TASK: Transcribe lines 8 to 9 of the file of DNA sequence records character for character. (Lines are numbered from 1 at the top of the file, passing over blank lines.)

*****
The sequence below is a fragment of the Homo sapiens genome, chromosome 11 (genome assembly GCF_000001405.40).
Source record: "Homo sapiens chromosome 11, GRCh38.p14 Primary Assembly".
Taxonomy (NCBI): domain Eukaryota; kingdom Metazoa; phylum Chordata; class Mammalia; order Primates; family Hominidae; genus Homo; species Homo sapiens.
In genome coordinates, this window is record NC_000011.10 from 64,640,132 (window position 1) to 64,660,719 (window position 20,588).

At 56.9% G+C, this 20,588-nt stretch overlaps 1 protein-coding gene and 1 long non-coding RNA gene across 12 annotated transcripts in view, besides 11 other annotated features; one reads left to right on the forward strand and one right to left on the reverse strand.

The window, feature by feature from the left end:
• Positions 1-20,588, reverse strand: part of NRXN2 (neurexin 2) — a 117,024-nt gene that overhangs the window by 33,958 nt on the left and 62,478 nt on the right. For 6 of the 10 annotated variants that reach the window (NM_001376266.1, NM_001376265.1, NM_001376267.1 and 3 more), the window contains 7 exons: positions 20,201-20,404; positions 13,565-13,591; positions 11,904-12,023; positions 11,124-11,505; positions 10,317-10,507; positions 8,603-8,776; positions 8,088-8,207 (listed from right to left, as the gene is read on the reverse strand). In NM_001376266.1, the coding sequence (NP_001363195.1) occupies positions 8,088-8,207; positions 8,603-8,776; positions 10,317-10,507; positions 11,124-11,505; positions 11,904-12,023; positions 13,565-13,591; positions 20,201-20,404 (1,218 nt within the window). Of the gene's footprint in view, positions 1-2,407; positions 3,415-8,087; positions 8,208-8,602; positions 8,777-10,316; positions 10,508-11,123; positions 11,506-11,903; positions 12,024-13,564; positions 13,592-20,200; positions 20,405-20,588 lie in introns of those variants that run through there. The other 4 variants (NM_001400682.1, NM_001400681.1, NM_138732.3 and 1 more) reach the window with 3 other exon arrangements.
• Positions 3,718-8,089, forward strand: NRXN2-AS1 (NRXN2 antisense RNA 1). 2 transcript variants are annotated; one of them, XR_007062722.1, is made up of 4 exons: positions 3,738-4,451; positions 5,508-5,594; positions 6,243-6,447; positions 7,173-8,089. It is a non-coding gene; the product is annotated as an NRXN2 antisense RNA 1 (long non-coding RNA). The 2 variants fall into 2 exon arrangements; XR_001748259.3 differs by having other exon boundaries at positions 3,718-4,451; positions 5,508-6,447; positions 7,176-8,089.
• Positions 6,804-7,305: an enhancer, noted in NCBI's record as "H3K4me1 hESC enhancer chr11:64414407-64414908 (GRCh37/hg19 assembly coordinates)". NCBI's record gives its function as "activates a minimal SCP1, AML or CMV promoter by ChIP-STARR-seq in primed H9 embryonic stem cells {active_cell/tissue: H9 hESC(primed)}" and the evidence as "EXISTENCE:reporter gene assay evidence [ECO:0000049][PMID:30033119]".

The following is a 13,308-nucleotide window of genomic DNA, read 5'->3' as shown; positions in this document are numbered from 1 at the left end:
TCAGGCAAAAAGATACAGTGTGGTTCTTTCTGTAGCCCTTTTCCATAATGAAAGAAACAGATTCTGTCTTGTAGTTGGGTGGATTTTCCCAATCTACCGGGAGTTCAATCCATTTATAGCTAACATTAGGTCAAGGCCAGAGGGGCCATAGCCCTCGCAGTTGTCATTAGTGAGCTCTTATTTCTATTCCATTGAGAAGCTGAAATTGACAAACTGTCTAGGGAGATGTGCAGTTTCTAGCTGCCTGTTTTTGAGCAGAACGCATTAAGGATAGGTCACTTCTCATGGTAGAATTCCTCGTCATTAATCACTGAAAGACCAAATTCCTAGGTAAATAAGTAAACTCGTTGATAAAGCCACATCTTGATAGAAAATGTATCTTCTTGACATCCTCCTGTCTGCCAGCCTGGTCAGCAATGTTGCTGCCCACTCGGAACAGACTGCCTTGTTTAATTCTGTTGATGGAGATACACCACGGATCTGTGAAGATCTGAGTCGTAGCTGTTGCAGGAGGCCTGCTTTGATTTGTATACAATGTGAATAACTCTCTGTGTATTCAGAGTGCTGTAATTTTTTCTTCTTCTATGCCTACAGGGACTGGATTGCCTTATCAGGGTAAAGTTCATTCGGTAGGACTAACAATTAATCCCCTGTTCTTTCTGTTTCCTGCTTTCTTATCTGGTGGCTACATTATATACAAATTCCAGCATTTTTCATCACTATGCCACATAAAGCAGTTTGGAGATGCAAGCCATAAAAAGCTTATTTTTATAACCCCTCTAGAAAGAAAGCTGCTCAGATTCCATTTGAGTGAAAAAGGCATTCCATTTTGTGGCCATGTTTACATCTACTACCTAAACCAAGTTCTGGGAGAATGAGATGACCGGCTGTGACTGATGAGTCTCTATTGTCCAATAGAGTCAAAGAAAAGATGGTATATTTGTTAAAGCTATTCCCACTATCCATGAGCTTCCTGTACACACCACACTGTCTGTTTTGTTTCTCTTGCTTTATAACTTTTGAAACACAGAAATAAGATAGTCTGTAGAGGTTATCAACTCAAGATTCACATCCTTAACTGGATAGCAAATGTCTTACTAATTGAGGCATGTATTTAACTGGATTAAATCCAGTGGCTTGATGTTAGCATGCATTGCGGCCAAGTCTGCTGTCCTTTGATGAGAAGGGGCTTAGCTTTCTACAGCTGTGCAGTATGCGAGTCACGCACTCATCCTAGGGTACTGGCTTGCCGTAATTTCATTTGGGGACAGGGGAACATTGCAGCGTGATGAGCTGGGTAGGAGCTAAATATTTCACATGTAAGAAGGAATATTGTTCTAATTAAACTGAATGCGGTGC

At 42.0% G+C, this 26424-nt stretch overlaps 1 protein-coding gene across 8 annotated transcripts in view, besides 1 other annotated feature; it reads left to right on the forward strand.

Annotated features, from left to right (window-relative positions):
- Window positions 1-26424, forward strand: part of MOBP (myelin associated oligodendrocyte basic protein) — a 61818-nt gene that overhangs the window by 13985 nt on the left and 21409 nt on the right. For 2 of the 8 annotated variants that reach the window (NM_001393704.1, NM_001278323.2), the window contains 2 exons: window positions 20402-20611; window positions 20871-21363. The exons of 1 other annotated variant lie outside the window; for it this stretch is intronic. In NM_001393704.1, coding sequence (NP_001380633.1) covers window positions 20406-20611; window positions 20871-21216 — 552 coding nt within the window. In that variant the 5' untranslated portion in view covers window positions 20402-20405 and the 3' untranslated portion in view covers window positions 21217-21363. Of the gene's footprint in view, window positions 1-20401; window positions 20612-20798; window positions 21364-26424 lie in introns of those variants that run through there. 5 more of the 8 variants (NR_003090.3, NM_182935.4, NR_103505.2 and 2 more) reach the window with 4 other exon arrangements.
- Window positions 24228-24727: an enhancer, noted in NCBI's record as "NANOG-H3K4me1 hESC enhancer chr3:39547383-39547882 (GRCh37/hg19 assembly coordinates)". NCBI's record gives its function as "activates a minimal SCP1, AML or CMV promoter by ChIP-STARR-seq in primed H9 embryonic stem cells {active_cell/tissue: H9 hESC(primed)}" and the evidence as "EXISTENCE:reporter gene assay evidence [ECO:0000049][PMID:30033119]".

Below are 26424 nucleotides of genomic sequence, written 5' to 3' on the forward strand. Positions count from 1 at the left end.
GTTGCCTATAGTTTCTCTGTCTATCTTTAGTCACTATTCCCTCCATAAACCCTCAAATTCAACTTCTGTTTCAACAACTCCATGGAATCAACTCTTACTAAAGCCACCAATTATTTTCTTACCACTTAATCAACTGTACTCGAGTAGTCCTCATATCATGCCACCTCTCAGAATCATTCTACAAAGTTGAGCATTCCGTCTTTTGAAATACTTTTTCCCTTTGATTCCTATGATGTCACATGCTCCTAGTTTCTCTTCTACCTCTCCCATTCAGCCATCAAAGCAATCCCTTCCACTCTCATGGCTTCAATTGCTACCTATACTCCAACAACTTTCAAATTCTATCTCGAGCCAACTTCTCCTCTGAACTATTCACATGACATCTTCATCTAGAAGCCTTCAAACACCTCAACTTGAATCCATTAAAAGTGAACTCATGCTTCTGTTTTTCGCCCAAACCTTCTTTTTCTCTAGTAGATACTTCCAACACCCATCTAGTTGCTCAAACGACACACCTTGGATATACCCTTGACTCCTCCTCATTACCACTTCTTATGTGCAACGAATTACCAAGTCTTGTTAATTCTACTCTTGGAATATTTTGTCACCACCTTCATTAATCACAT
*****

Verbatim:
• Positions 3,718-8,089, forward strand: NRXN2-AS1 (NRXN2 antisense RNA 1). 2 transcript variants are annotated; one of them, XR_007062722.1, is made up of 4 exons: positions 3,738-4,451; positions 5,508-5,594; positions 6,243-6,447; positions 7,173-8,089. It is a non-coding gene; the product is annotated as an NRXN2 antisense RNA 1 (long non-coding RNA). The 2 variants fall into 2 exon arrangements; XR_001748259.3 differs by having other exon boundaries at positions 3,718-4,451; positions 5,508-6,447; positions 7,176-8,089.
• Positions 6,804-7,305: an enhancer, noted in NCBI's record as "H3K4me1 hESC enhancer chr11:64414407-64414908 (GRCh37/hg19 assembly coordinates)". NCBI's record gives its function as "activates a minimal SCP1, AML or CMV promoter by ChIP-STARR-seq in primed H9 embryonic stem cells {active_cell/tissue: H9 hESC(primed)}" and the evidence as "EXISTENCE:reporter gene assay evidence [ECO:0000049][PMID:30033119]".